• New Delhi based Centre for Science and Environment (CSE) discussed the role mini-grid has to play to eradicate energy poverty in the country, at a workshop on ‘“Sustainable Mini-Grid for Energy Access” in Patna
• There are still more than 80 million households who have no access to electricity out of which around 15 million reside in the state of Bihar as per census 2011.
• It proposed a model to ensure at least twelve hours of electricity to every household per day.
• CSE recommends that it is time to make mini-grid projects bankable and investor friendly and at the same time move towards performance based incentives to make it sustainable.
Patna, May 30, 2014 Energy access in rural India has been a development priority for the government for many decades. 45 per cent of rural households still lack access to electricity, though its generation has grown at 7 per cent between 2002 and 2013. At 18 per cent, Bihar has one of the least electrification rate in the country, and more than 82 per cent of the people use kerosene for lighting. Even those connected to the grid do not have any respite as grid power is hardly available.
Renewable energy based mini-grids have emerged as a scalable and sustainable solution to this energy challenge. But mini-grids developed so far in the country are facing several challenges due to high capital and operating costs, high tariff and inconsistent revenue collection, low demand in the villages, and bureaucratic delays etc.
Centre for Science and Environment(CSE), a New Delhi based policy research and advocacy institution, organised a one-day workshop in Patna to deliberate on how to proliferate sustainable mini-grids for energy access by addressing these challenges. The deliberations included CSE recommendations on policy reforms and a mini-grid business model on which several stakeholders offered their views for future course of actions.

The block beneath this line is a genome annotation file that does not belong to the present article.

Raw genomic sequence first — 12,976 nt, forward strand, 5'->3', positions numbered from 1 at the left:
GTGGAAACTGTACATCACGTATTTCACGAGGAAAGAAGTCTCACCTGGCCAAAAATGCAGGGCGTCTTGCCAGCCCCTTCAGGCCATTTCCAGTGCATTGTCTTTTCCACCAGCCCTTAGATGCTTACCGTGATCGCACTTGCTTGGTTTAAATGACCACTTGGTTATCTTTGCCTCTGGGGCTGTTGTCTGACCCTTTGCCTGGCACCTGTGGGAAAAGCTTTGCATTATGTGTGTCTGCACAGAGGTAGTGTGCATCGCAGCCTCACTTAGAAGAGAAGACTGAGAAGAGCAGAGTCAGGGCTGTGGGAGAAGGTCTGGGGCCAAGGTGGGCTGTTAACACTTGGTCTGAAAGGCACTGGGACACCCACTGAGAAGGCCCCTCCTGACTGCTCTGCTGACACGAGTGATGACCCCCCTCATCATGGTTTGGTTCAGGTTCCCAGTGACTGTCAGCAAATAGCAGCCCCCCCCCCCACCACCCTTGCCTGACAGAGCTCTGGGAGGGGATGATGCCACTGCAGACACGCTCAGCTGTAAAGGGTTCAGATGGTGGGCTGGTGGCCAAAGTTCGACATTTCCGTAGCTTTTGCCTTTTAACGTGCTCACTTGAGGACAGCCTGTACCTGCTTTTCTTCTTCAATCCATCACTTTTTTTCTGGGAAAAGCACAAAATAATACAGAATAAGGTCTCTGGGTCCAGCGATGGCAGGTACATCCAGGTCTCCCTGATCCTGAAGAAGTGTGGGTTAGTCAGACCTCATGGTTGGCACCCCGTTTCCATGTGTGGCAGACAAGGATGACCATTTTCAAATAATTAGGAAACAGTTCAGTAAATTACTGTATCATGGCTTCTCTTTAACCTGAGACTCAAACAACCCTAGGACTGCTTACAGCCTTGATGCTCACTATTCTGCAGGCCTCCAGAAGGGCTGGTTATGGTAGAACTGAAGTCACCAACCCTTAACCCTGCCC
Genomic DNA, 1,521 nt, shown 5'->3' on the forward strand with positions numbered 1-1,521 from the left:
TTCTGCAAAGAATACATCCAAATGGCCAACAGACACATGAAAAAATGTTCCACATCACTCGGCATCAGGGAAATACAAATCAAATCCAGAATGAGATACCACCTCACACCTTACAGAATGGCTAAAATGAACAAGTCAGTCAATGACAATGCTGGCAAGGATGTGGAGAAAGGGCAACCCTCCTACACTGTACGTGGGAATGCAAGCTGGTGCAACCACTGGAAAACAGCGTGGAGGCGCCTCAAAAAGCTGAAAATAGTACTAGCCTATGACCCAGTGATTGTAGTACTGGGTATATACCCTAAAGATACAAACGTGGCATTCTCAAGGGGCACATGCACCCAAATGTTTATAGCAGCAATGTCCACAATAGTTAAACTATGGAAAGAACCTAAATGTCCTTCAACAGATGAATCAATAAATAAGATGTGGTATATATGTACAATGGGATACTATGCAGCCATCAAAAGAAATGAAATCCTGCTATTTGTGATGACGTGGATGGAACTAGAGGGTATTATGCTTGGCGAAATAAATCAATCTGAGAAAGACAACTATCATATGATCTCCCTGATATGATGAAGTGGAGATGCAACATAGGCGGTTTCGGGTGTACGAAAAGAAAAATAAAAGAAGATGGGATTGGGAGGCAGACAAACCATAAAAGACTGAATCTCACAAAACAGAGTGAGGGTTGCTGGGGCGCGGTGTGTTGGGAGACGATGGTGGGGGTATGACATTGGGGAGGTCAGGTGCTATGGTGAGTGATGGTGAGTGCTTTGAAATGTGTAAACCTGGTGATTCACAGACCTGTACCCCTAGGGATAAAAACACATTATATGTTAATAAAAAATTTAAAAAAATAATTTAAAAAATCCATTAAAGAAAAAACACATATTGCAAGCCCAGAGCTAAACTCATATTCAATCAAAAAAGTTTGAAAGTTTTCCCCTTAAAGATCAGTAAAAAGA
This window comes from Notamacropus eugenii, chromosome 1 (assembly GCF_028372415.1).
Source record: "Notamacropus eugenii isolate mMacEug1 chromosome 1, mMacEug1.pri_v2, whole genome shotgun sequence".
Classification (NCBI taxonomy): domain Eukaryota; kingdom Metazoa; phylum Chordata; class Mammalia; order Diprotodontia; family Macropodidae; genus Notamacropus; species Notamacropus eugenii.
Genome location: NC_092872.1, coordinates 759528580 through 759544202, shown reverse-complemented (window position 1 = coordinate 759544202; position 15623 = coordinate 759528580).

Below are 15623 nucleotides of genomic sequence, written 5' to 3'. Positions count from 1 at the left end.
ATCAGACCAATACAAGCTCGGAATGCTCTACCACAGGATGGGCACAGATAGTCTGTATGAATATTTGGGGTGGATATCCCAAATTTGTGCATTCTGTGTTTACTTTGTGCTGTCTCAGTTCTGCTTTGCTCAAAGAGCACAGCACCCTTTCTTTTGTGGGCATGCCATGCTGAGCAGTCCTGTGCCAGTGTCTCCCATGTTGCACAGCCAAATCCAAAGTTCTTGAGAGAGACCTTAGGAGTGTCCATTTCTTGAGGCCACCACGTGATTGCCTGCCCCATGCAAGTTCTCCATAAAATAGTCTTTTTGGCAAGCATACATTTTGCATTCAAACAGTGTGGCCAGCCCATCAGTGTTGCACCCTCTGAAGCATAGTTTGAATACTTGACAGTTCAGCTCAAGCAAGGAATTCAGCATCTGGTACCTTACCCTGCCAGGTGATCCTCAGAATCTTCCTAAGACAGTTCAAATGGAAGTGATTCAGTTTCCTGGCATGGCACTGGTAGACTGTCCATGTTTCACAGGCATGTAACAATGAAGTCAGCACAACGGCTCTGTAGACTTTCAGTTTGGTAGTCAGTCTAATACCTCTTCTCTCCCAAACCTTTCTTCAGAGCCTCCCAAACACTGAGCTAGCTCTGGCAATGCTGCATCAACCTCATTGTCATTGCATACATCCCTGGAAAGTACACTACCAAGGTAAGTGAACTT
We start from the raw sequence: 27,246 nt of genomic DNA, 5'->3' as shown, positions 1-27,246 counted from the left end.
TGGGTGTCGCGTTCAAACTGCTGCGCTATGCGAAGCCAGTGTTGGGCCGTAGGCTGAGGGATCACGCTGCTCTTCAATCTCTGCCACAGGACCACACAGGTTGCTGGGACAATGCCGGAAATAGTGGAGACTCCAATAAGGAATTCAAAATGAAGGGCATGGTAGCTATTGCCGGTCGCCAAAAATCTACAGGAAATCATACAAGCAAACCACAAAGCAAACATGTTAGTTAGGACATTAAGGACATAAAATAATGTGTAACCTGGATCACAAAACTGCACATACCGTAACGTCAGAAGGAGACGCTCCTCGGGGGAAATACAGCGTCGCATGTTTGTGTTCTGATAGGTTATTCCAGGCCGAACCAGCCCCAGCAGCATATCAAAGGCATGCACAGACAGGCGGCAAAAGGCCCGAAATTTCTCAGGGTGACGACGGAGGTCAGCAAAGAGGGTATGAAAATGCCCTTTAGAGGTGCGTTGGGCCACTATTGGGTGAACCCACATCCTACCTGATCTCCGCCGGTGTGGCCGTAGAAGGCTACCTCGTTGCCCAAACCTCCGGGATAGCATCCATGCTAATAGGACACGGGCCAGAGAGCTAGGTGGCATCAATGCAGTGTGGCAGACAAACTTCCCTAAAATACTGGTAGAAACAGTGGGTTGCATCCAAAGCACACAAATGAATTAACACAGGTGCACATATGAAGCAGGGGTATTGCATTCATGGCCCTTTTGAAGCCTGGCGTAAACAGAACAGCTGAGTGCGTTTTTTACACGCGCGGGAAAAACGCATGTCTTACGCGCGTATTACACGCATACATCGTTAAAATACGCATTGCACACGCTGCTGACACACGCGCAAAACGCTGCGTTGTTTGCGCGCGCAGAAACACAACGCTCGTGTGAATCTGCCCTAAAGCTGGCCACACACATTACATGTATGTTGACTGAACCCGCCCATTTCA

Currently the definition of mini-grids is vague in the country. CSE emphasized on the point of a clear definition of mini-grid and accordingly defined it in order to develop policies and regulations accordingly and build a sustainable model.
Tariff mechanisms for mini-grids
“In order to make energy access through mini-grid a reality, we need a simple but robust model to provide reliable electricity for most of the time to villagers. " said Nayanjyoti Goswami, Programme Director – Renewable Energy at CSE.
Besides the policy changes suggested by CSE, it also proposed a business model to make the operation of mini grids sustainable.
CSE divided the energy poor into two categories:
- grid connected rural areas (not receiving at least twelve hours of electricity in a day)
- remote villages and hamlets not connected to the grids.
In the grid connected villages, the mini-grid has to co-exist with the main, so that villagers receive reliable power on demand. Mini-grids in such situations must act like a franchise to the DISCOM, or the electricity distributor. Using reverse bidding, renewable energy based mini-grids would be set up for a cluster of villages to ensure minimum supply of twelve hours of electricity. The developers will receive feed-in tariff (FiT) and the villagers will pay a minimal rate for the power they use. The choice of technology can be left to the developer. The idea is to develop a mini-grid of mega-watt scale that can be a tail end generator. It can export the surplus power back to the national grid.
Remote villages will not come under the purview of DISCOMs under normal circumstances. Generation based incentives on the basis of the number of units generated or capital subsidy has been suggested by CSE.
For more on this, please contact Aruna (CSE) on firstname.lastname@example.org / +919818084477.